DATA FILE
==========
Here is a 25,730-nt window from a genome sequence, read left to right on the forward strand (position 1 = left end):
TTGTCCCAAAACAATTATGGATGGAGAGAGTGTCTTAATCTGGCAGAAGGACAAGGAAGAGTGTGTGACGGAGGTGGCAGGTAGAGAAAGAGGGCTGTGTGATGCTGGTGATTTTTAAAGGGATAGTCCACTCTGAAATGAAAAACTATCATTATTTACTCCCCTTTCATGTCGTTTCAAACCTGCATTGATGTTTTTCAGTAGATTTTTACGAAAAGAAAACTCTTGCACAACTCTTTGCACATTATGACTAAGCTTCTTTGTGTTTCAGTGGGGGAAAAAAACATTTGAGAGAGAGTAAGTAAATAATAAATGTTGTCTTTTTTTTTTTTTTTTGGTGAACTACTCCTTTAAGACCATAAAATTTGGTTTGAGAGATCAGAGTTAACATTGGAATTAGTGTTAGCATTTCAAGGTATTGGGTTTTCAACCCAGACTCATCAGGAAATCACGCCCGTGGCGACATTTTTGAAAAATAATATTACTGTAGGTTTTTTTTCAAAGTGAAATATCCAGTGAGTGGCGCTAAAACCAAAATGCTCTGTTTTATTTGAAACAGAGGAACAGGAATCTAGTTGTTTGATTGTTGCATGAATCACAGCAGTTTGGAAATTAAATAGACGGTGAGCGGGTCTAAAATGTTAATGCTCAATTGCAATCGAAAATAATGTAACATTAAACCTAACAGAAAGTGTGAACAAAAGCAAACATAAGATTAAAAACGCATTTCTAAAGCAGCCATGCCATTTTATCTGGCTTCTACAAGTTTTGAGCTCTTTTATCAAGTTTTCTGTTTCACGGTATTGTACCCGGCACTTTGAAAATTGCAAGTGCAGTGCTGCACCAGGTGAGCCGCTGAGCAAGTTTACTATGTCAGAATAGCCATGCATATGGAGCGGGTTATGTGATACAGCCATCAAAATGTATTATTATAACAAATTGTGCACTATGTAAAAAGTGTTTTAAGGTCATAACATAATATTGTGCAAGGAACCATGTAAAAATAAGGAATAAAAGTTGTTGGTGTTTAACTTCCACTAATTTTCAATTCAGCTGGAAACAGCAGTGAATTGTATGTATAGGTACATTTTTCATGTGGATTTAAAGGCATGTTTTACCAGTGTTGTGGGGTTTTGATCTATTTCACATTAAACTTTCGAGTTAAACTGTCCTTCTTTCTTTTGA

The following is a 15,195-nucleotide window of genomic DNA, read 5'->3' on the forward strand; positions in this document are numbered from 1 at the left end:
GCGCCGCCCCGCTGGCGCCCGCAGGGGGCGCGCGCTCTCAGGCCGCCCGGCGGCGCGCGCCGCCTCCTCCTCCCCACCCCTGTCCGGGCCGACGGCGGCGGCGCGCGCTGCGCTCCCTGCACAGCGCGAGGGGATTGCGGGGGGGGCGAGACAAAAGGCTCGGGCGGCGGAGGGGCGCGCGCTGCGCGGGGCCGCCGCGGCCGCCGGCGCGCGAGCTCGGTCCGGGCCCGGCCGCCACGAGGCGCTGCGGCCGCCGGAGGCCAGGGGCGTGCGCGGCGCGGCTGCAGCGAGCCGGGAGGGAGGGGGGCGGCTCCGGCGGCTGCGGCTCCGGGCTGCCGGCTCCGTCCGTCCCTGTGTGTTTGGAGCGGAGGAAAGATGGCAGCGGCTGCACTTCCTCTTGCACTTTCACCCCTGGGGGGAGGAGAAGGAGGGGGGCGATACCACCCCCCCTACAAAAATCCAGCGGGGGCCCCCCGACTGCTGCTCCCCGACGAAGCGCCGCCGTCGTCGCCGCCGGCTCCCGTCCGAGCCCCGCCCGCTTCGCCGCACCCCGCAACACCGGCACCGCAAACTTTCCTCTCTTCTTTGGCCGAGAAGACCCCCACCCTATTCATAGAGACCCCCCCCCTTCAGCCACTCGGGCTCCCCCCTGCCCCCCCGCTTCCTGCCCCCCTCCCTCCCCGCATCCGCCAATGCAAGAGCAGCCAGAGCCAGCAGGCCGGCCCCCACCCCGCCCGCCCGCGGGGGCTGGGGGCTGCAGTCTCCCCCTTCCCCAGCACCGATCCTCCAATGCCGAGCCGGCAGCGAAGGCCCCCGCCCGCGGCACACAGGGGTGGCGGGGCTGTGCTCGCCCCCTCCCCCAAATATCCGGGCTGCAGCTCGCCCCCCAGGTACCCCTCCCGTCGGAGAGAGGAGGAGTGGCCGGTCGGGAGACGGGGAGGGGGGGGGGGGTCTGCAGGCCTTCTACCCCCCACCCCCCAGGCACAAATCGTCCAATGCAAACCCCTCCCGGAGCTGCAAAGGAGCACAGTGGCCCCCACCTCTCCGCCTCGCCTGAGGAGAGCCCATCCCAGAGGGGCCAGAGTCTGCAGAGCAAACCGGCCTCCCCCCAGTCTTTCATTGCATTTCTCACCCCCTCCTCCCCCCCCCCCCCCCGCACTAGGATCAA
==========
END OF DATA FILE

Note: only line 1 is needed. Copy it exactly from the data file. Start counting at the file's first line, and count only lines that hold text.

Here is a 25,730-nt window from a genome sequence, read left to right on the forward strand (position 1 = left end):